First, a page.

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« Reply #10 on: March 11, 2007, 10:10:41 AM »

some guy swore, so his friend said in a half-joking manner: "ella rai, theres eikones on the wall, have some respect!" (There are holy icons on the walls...) So the icons really do have an (positive) affect on the way people act. Somewhat of a tangent but I thought I'd share.
Actually, that's not really a tangent. If you go to the older villages in Greece and visit the local cafe or taverna, you will often see the Icon of the Eye of God painted on the wall near the tables with the words "OLA TA VLEPI O THEOS" ("God Sees All"), and the purpose is to remind the patrons that blasphemy, swearing and cursing will not be accepted.
Gerontissa Gavrillia of blessed memory used to say: "Always behave as though Christ were standing in front of you, because He is!"
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« Reply #11 on: March 17, 2010, 04:08:35 PM »

some guy swore, so his friend said in a half-joking manner: "ella rai, theres eikones on the wall, have some respect!" (There are holy icons on the walls...) So the icons really do have an (positive) affect on the way people act. Somewhat of a tangent but I thought I'd share.
Actually, that's not really a tangent. If you go to the older villages in Greece and visit the local cafe or taverna, you will often see the Icon of the Eye of God painted on the wall near the tables with the words "OLA TA VLEPI O THEOS" ("God Sees All"), and the purpose is to remind the patrons that blasphemy, swearing and cursing will not be accepted.
Gerontissa Gavrillia of blessed memory used to say: "Always behave as though Christ were standing in front of you, because He is!"

 I like this idea.  Can anyone provide a link (or just paste it here) what the Icon of the Eye of God looks like?  Thanks.
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« Reply #12 on: March 17, 2010, 04:19:43 PM »

You have it on the one dollar bill, at the top of the pyramid Wink
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« Reply #13 on: March 17, 2010, 04:33:31 PM »

If an idiot has a mental quotient of 25 or less, and a moron has a mental quotient of 50-75, what is someone called who has a mental quotient of 25 to 50?

Political comment removed -Pravoslavbob.  

(The archaic term you are looking for may = creton.)
You received a warning at the end of January for posting political statements on the public boards.  At the time, the moderator issuing the warning wrote: "You've been posting on the Politics board long enough to know that political statements belong there and only there."
With this in mind, I have decided to place you on post moderation for 30 days.  You may still post at this warning level, but every post you make will have to be vetted by a moderator before it appears in the pertinent thread.  If you disagree with my decision, please feel free to contact Fr George via PM.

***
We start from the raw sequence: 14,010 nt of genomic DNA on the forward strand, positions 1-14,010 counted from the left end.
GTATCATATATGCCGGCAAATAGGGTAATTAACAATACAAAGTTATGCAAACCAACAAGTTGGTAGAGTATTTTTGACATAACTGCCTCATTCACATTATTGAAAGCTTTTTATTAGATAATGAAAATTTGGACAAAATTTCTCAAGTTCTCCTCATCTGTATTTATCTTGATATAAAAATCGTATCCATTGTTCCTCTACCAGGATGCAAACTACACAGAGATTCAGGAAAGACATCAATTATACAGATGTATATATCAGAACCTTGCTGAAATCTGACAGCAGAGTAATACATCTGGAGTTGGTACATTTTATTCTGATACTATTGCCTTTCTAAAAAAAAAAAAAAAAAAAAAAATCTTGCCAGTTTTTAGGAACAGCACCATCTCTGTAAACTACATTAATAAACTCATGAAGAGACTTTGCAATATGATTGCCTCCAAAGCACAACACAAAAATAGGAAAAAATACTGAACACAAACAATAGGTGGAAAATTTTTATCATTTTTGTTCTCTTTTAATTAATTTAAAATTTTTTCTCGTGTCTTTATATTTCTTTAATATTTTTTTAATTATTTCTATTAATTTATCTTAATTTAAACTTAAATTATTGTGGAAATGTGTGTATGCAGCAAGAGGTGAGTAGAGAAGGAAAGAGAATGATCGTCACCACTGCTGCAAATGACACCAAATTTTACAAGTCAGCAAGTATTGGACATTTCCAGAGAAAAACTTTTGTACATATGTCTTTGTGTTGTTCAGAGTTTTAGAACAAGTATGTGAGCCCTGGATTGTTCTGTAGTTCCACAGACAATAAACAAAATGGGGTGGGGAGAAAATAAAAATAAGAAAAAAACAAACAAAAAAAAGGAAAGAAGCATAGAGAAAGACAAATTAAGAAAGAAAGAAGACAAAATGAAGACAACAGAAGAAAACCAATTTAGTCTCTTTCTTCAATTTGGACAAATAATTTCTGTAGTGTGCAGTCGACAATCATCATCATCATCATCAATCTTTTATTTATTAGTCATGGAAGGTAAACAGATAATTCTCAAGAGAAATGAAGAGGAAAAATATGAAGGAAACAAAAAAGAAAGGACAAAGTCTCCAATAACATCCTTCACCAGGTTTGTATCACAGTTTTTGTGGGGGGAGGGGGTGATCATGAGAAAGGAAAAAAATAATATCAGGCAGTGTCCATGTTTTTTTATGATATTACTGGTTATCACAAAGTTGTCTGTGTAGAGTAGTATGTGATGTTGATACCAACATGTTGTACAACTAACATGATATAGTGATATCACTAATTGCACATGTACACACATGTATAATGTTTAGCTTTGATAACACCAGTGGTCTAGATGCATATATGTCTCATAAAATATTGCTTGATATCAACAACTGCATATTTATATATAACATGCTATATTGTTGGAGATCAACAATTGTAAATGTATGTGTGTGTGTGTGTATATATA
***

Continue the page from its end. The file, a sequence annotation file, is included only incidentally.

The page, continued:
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« Reply #14 on: March 17, 2010, 08:26:49 PM »

If an idiot has a mental quotient of 25 or less, and a moron has a mental quotient of 50-75, what is someone called who has a mental quotient of 25 to 50?

Political comment removed-Pravoslavbob. 

(The archaic term you are looking for may = creton.)
WOW  Shocked
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« Reply #15 on: March 17, 2010, 08:51:42 PM »

The current term is intellectual disability, which hopefully has enough syllables that it won't become a perjorative.
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« Reply #16 on: March 18, 2010, 08:55:05 AM »

The current term is intellectual disability, which hopefully has enough syllables that it won't become a perjorative.
Oh dear! We might encounter people with an intellectual challenge, or who might be developmentally delayed, but to label someone with a "disability" just isn't done [tsk]smiley[/tsk].
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« Reply #17 on: March 18, 2010, 12:11:20 PM »

The school I used to work at had a funny arrangement with us working there.  The vice president was a Ronald, our manager was a Ronald, our on site supervisor was a Ronald, and my secular name is Ronald.  So my on site supervisor said our office was an office of "more rons"...lol
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« Reply #18 on: March 18, 2010, 12:24:00 PM »

Imbecile.

The cladssification was:
70-79....... Bordeline
50-69....... Moron
20-49........Imbecile
below 20....Idiot.
 
These terms are no longer in use though.



Based on my general comments while driving in Los Angeles on any particular day, below-average IQ is not an impediment to receiving a California Driver's License, since it appears all of the above are on the roads in force.   Roll Eyes